Ceres, Roman Goddess of Agriculture: Importance & Mythology

Instructor: Christopher Muscato

Chris has a master's degree in history and teaches at the University of Northern Colorado.

The Romans had many agricultural deities, but none was as important to them as Ceres. In this lesson, we'll explore the mythology surrounding Ceres and see just what she meant to Roman life.


I think we can all acknowledge that agriculture is important. That being said, would we ever go so far as to actually worship it? Maybe not, but the ancient Romans certainly did. Or, at least, they worshipped the divine embodiment of it. Ceres was a Roman goddess of agriculture as well as fertility in general. This meant that in pretty much every way possible, she was one of the goddesses directly responsible for life itself. According to some myths, it was Ceres who showed humans how to grow wheat. According to others, she saved humanity from famines.

Historically, Ceres was probably a mixture of various Greek and Etruscan influences on the Romans, but over time she became a uniquely Roman deity also associated with the plebeians, the lower class people of Rome, who at the time were amongst the first in the world to gain political representation through the Roman Senate. So, Ceres was important. In fact, of Rome's many agricultural deities, she is the only one who is named as part of the Dii Consentes, the Roman equivalent of the Greek's Twelve Olympians, their leading gods and goddesses. You see, we respect agriculture, but the Romans really worshipped it.

Roman statue of Ceres

Myths of Ceres

Ceres was born the daughter of the god Saturn and Ops. In various myths she is seen as mother to different deities, reflecting her role as a fertility goddess, but the most famous story is about her and her daughter Proserpina. According to the most accepted version of the myth, Pluto, god of the underworld, was sad and lonely. Venus, the goddess of love, felt bad for him, so she sent Cupid to shoot him with an arrow, upon which Pluto came out of the underworld to look for love. Pluto emerged through Mount Etna, a volcano in Sicily, where he saw Proserpina playing with some nymphs in the lake. Pluto abducted Proserpina and took her back to the underworld to be his bride.

The abduction of Proserpina

Now, it wasn't long until Ceres realized her daughter was missing, and she searched every corner of the Earth looking for her. As the goddess of agriculture and fertility got angrier, famine started to spread. This made Jupiter, the supreme Roman god, very nervous. He was afraid that all the people of Earth would die, which was a problem because then there would be no one left to worship him. Jupiter tends to have simple motives for his actions. So, he sent his messenger, Mercury, to talk to Pluto, who was Jupiter's brother. Pluto agreed to let Proserpina go. According to some stories, he forces Proserpina to eat six pomegranate seeds and, according to other versions, she does this herself. Either way, pomegranates were the fruit of the dead and those who ate them could not stay in the world of the living. This meant that every year Proserpina had to return to the underworld and spend 4-6 months with Pluto.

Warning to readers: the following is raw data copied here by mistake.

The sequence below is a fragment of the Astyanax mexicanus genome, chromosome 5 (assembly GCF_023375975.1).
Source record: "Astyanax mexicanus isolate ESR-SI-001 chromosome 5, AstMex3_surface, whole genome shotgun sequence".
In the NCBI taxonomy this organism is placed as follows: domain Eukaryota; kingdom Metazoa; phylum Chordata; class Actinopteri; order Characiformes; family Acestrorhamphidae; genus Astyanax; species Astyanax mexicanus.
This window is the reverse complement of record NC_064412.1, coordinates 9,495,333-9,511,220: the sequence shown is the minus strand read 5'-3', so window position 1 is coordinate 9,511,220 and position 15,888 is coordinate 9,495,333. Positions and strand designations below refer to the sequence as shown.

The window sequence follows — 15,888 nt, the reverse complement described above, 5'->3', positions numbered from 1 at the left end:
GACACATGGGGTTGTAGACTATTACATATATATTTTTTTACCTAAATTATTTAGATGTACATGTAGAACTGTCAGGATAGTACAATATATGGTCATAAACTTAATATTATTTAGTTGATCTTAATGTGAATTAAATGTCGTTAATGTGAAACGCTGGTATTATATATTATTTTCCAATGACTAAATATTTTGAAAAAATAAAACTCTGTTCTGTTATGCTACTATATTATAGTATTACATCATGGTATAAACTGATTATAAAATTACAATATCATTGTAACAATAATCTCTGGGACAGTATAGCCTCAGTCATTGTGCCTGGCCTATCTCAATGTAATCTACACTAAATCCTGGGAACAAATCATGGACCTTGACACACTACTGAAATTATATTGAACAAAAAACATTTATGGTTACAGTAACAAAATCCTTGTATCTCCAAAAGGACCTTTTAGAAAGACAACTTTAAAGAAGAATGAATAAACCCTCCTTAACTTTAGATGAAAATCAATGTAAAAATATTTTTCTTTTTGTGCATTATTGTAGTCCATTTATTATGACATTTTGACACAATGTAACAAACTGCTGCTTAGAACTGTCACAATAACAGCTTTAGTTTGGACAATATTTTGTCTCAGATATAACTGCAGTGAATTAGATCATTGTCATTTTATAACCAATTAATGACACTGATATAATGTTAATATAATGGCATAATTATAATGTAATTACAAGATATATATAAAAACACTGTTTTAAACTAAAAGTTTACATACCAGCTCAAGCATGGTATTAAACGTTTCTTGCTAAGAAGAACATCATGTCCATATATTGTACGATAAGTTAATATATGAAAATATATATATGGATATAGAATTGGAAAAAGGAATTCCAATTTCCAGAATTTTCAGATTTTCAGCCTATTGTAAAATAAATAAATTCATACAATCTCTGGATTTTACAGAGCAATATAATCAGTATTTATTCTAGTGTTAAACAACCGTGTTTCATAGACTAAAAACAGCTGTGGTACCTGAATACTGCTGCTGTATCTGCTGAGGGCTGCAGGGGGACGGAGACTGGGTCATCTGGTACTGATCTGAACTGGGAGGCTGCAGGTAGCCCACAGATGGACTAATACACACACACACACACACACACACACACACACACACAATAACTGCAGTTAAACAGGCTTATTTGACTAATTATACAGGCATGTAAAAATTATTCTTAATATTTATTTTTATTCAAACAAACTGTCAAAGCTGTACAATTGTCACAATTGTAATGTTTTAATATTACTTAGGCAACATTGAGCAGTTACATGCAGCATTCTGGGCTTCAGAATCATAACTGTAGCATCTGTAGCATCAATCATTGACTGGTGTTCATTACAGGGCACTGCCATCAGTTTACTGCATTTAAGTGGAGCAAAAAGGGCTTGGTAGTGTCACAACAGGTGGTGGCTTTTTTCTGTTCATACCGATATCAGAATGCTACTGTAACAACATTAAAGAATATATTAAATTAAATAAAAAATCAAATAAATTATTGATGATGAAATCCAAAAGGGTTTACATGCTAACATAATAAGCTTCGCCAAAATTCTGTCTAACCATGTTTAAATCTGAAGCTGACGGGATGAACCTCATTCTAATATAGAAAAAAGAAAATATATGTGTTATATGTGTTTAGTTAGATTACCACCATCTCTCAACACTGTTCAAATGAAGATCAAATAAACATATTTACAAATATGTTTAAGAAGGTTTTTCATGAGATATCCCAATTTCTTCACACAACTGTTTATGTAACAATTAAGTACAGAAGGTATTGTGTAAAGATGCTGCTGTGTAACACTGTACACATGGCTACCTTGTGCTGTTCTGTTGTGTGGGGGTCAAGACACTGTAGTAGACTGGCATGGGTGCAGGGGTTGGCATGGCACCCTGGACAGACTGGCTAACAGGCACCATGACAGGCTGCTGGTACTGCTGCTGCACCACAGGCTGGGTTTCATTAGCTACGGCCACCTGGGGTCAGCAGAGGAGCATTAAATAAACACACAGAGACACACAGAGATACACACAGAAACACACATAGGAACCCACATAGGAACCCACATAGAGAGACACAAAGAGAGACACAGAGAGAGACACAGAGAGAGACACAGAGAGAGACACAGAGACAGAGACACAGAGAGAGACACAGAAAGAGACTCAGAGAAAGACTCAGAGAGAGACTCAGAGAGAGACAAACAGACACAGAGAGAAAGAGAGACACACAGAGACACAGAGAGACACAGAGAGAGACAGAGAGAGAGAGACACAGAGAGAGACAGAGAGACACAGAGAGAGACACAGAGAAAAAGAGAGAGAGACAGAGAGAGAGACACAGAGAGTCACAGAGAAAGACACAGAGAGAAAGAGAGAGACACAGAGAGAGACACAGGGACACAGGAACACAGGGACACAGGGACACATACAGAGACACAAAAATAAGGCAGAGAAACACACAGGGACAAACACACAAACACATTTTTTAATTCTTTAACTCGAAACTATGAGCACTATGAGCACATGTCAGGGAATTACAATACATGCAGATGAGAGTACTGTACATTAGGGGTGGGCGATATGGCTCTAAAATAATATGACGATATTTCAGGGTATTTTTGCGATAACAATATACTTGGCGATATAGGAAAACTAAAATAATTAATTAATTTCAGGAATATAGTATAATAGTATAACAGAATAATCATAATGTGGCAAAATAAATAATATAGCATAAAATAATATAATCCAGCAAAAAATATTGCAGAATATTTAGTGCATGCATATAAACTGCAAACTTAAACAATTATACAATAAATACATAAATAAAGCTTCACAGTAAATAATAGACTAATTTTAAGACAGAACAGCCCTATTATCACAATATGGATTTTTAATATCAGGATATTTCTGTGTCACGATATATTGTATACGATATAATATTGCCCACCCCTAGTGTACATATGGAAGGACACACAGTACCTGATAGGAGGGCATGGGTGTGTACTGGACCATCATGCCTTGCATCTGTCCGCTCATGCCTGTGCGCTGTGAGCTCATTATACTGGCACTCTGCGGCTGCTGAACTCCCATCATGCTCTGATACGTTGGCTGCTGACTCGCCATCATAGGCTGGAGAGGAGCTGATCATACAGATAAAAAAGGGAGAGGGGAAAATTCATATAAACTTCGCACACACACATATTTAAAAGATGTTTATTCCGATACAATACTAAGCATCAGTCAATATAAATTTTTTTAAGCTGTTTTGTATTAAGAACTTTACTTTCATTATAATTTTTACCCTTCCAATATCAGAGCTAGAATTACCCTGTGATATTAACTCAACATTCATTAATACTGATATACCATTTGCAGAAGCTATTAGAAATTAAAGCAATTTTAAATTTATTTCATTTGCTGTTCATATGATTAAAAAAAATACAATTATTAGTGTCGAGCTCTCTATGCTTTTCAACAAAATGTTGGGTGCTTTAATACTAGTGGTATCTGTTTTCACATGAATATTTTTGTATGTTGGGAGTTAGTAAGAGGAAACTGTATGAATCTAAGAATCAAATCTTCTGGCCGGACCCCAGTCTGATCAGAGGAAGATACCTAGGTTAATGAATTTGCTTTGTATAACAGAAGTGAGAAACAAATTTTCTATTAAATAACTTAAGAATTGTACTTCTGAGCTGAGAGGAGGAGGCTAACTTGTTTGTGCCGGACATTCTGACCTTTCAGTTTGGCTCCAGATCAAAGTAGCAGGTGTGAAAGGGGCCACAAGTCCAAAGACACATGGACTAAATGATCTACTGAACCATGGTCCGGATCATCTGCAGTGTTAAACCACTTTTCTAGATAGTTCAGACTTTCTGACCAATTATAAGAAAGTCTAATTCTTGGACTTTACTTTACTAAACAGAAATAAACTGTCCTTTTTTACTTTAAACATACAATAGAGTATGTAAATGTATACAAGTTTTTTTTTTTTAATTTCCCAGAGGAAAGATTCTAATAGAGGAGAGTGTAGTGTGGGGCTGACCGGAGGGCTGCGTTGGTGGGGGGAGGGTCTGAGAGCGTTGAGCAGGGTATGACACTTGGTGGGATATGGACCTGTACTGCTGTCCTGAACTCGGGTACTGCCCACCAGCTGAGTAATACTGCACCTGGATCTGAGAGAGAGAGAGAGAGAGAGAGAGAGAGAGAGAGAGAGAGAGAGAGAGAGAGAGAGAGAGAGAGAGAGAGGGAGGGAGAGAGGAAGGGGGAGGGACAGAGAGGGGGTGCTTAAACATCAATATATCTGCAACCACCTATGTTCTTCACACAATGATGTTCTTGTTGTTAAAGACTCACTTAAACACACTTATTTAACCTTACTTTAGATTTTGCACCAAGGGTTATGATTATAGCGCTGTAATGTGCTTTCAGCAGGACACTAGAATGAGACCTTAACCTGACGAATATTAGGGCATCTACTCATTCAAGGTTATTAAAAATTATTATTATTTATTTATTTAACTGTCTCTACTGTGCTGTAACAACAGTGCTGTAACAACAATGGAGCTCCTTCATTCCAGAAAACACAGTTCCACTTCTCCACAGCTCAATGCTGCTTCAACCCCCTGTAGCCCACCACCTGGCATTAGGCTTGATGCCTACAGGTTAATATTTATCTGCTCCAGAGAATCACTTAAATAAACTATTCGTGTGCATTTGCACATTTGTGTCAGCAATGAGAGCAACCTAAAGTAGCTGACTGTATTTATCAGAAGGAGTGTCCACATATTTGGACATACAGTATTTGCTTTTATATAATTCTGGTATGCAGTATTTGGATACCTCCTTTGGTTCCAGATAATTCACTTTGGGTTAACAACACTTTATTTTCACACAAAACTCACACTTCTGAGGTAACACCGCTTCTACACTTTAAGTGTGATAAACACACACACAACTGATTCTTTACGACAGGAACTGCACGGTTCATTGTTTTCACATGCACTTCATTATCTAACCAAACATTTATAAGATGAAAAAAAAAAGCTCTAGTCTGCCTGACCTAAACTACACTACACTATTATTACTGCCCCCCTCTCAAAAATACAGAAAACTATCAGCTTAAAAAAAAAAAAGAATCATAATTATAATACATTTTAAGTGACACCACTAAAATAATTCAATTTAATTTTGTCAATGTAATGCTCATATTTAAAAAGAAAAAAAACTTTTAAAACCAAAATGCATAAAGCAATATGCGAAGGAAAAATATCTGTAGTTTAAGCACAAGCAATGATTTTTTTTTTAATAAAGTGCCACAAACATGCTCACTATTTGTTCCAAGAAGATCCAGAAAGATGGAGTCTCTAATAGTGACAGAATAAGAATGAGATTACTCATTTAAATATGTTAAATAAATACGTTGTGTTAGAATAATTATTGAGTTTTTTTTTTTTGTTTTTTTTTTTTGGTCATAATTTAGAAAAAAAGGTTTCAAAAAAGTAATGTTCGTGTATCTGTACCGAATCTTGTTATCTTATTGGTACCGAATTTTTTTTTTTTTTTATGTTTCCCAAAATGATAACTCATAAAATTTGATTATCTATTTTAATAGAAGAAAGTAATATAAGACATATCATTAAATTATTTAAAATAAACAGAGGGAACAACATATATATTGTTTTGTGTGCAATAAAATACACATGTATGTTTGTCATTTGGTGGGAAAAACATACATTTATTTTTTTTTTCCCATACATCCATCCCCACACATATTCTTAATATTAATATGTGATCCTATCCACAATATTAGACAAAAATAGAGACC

To the Romans, this explained the cycle of the seasons. When Proserpina comes out of the underworld in springtime, her mother Ceres is happy and fills the earth with flowers. Ceres and Proserpina spend summer together and the crops grow. By fall, Ceres knows that Proserpina has to go soon, so she fills the world with beautiful autumn leaves and the crops are ready to harvest. In winter, Proserpina returns to Pluto in the underworld, and the plants on Earth die until Proserpina returns and her mother is happy again.

Importance to the Romans

As far as deities go, Ceres was clearly one that had a direct role in Roman life. She caused the seasons, she was responsible for fertility, and she either spread or stopped famine. In fact, according to traditional Roman sources, the worship of Ceres in Rome first began due to a famine. In 496 BCE, a major famine hit Rome and the plebeians threatened to rebel. In response to a Sibylline prophesy, the Roman ruler at the time vowed to bring the cult of Ceres to Rome. Up until this time, her major temples were in Sicily, which partly explains her close connection to Greek mythology, but the Romans built her a temple in their city and later brought priests to conduct her sacred ceremonies. The famine ended, the plebeians stopped fighting with the government, and Rome went on to conquer the other nearby Latin tribes.

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